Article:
While mycobacteria underwent reductive evolution as it attained pathogenicity (Ahmed et al., 2008), the only protein family whose presence increased as the genome size decreased was the PE/PPE/PGRS family (Gey van Pittius et al., 2006), present exclusively in this genus (Cole, 1998). Apart from interspecies difference, clinical isolates of even single species depicted genome fluidity as a function of geographic partitioning (Rao et al., 2005). Comparative genomic and proteomic analyses of pathogenic, opportunistic and non-pathogenic mycobacteria revealed an inverse relationship between the number of genes and the pathogenicity/virulence status of the Mycobacterium (Rahman et al., 2014). While M. tuberculosis genome encodes about 175 PE/PPE proteins (Cole, 1998), the recently sequenced ancestral, non-pathogenic and medically relevant M. indicus pranii carries only 66 PE/PPE genes (Saini et al., 2009, 2012). These genes were speculated to be introduced into mycobacteria by mobile elements via lateral gene transfer and later evolved from esx-encoded ancestral PE/PPE copies by gene duplication of this cluster (Gey van Pittius et al., 2006).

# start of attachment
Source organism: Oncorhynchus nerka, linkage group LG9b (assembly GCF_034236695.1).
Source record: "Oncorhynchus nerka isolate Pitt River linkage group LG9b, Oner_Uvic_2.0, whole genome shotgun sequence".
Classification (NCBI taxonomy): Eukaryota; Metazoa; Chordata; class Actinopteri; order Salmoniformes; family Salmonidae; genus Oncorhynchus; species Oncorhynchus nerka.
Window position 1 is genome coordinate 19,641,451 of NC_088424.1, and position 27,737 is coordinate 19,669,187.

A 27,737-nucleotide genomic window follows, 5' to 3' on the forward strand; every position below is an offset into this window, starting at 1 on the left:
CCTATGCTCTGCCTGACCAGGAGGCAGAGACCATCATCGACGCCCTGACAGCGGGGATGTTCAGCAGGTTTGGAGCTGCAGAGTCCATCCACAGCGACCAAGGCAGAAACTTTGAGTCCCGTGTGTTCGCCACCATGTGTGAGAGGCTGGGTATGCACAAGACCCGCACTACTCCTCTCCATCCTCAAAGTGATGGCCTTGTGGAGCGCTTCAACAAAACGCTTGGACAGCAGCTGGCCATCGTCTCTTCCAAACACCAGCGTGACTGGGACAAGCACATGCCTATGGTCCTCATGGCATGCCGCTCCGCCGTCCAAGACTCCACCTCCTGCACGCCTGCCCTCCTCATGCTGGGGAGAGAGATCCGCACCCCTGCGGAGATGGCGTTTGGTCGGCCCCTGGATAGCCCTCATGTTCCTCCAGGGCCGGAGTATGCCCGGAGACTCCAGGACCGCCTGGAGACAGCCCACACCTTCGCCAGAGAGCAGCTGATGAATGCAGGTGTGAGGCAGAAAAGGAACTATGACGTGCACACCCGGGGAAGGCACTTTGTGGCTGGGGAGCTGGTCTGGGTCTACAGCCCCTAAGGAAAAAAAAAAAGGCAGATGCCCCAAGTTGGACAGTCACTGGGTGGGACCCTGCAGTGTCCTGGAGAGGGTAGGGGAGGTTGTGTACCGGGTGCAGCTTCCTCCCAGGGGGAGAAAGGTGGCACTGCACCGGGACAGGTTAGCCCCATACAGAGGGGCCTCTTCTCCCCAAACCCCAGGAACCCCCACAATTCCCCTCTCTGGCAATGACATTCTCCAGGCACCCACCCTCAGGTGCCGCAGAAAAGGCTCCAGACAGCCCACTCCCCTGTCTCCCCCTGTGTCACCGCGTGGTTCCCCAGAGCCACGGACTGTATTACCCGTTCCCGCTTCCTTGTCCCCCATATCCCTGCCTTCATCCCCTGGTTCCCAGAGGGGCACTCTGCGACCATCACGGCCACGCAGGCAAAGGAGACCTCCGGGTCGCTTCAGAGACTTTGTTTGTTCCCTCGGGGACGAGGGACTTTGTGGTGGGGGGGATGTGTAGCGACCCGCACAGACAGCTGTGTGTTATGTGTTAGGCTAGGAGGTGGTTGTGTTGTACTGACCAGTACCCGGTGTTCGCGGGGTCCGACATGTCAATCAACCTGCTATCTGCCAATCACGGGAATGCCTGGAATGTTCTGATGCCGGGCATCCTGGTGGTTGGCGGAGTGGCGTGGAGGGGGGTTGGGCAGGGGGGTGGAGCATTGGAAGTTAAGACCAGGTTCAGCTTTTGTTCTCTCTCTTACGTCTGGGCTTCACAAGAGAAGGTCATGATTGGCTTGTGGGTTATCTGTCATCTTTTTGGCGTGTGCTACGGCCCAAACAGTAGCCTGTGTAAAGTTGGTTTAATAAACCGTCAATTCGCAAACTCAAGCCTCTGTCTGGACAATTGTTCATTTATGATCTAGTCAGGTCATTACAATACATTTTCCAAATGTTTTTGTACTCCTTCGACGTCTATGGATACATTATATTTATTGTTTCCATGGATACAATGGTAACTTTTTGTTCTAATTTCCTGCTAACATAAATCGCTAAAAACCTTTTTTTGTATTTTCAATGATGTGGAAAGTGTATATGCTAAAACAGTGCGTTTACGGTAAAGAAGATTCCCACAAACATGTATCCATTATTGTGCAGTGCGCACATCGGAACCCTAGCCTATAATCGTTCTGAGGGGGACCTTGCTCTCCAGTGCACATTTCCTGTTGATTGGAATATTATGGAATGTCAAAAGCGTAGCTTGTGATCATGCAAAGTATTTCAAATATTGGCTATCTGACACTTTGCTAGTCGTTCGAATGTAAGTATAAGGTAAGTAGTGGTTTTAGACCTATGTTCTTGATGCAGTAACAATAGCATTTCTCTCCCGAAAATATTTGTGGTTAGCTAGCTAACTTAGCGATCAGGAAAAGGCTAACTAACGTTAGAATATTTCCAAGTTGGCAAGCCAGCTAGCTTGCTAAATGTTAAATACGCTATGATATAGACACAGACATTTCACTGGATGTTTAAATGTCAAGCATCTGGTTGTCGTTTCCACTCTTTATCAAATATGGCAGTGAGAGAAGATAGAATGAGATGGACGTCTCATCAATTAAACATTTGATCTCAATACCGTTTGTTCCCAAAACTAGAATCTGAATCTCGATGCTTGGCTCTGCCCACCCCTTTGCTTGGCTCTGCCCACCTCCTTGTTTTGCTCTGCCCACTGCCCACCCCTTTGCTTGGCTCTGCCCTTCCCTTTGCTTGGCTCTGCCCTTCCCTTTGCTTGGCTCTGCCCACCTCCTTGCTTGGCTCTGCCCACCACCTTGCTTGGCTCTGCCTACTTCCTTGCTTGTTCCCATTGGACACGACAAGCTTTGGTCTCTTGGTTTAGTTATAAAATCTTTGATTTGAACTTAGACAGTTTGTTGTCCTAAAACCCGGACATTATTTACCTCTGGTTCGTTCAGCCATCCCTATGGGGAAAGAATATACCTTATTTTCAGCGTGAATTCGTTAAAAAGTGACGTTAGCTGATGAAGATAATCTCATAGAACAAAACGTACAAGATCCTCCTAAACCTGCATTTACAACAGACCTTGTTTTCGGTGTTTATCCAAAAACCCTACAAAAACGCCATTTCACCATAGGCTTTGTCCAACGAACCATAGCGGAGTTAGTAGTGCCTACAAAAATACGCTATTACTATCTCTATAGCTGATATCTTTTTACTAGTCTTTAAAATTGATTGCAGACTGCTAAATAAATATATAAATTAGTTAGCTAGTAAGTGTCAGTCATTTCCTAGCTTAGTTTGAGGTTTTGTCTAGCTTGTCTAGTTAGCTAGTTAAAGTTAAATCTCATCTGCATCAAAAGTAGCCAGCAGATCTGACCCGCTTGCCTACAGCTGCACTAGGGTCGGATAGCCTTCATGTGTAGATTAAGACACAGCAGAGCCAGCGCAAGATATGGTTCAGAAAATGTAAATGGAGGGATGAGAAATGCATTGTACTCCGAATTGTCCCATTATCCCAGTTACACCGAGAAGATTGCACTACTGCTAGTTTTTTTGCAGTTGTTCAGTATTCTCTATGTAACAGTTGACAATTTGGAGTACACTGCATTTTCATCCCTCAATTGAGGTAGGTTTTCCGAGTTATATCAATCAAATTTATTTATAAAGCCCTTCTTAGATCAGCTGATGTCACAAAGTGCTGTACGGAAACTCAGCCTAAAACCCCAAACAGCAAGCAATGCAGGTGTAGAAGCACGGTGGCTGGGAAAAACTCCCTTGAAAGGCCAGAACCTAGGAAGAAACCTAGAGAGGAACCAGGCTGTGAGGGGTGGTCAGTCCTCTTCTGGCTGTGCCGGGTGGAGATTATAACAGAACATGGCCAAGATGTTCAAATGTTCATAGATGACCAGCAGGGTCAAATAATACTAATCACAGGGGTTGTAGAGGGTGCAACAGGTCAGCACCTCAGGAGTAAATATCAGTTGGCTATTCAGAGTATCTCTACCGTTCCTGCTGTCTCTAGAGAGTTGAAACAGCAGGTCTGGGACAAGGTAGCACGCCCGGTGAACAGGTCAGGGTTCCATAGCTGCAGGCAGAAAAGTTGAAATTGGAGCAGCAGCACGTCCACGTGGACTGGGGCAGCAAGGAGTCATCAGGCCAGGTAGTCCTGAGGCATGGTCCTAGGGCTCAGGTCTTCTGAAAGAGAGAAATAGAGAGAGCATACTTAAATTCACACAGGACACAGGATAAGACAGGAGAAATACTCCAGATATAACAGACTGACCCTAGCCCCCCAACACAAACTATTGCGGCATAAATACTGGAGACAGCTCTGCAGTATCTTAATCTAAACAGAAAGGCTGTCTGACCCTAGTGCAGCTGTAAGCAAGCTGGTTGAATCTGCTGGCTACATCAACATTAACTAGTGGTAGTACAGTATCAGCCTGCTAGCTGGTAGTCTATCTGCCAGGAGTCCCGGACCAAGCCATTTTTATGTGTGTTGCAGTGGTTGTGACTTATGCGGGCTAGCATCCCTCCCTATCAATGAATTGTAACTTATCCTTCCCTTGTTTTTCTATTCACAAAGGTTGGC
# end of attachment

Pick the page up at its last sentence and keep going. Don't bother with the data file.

Despite representing about 10% of the total genome of M. tuberculosis, the role of these highly expanded and enigmatic protein families is not fully understood (Akhter et al., 2012). Many members of these gene families have been described to have multiple functions (moonlighting) by gene cooption (Singh et al., 2014) as a consequence of genomic reduction. Several PE/PPE genes are co-operonic and are present in clusters along with ESX and/or other proteins (Tundup et al., 2006). ESX, also known as Type VII secretion system, is present in five copies and one of the ESX coding gene cluster has been shown to be essential for virulence (Houben et al., 2014). ESAT-6 and CFP-10, secreted out through the ESX secretory complex interacts with host factors and modulates the immune response (Delogu et al., 2006). This close evolutionary link between ESX clusters and PE/PPE genes along with key difference within this family of proteins, between the virulent (H37Rv) and avirulent (H37Ra) strain, suggests that PE/PPE proteins contribute to infection and pathogenesis (Kohli et al., 2012). These proteins have other myriad functions like, signal transduction (Strong et al., 2006; Deng et al., 2014) role in virulence (Choudhary et al., 2003), immune modulation (Parra et al., 2006), inhibition of phagolysosomal fusion (Jha et al., 2010) immune quorum sensing with subsequent cell death (Tundup et al., 2014), and antigenic variation (Banu et al., 2002; Mohareer et al., 2011). However, antigenic variations found in PE-PGRS family is now attributed to the selection pressure acting on individual PE-PGRS gene and independent of human T-cell recognition (Copin et al., 2014).